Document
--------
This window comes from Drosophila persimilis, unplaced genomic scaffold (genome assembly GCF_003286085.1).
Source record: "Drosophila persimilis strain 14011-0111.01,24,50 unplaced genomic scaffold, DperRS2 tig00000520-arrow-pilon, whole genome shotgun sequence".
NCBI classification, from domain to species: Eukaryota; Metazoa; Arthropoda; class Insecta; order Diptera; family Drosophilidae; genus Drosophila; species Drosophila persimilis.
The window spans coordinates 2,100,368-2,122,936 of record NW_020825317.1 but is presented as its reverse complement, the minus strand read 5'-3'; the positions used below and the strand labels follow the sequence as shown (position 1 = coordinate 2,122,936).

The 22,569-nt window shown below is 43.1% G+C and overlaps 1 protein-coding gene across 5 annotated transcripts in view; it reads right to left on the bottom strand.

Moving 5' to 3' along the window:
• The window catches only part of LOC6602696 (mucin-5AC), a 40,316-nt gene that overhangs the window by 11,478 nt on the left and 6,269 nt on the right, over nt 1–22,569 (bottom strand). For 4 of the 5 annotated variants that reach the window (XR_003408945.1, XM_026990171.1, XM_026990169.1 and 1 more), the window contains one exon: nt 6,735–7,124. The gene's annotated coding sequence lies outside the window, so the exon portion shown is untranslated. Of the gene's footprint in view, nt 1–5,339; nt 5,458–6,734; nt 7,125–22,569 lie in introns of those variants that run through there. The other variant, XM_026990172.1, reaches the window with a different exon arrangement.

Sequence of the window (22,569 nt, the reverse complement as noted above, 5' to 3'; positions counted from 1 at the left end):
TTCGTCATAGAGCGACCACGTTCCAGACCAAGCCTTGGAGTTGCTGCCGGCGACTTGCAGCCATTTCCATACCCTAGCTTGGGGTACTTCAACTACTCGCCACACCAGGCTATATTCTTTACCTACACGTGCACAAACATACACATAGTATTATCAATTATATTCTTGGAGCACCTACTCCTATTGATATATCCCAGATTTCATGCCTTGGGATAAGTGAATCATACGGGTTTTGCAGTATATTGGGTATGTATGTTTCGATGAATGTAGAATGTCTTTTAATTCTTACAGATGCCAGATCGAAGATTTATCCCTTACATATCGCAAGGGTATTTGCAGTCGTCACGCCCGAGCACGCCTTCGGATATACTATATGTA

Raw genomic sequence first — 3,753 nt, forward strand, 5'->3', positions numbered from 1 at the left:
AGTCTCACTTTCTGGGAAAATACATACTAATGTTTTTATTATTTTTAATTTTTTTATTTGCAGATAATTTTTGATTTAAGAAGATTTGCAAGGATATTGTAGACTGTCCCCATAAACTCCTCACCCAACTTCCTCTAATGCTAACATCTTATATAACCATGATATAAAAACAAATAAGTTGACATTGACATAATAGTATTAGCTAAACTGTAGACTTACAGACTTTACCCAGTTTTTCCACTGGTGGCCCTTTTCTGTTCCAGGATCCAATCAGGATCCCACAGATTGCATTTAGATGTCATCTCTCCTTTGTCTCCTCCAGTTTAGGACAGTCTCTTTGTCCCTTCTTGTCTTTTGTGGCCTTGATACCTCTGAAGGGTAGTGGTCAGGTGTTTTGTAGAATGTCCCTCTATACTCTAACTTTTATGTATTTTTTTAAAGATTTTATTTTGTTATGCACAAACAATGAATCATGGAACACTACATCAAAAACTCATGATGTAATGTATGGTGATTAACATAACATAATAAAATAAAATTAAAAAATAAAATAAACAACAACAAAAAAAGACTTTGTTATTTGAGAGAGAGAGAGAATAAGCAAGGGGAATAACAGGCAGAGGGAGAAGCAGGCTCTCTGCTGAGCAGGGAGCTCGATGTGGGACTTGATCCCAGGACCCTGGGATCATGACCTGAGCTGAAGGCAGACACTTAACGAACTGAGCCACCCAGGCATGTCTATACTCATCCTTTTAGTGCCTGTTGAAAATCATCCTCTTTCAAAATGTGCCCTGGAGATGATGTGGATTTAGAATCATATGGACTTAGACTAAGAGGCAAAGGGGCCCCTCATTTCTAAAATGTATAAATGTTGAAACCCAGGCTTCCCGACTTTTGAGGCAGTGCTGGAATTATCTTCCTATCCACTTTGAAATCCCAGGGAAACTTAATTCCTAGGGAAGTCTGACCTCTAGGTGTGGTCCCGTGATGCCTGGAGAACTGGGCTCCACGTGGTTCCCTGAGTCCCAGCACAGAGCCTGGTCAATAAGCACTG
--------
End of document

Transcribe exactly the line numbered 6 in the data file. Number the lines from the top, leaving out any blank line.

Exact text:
Moving 5' to 3' along the window: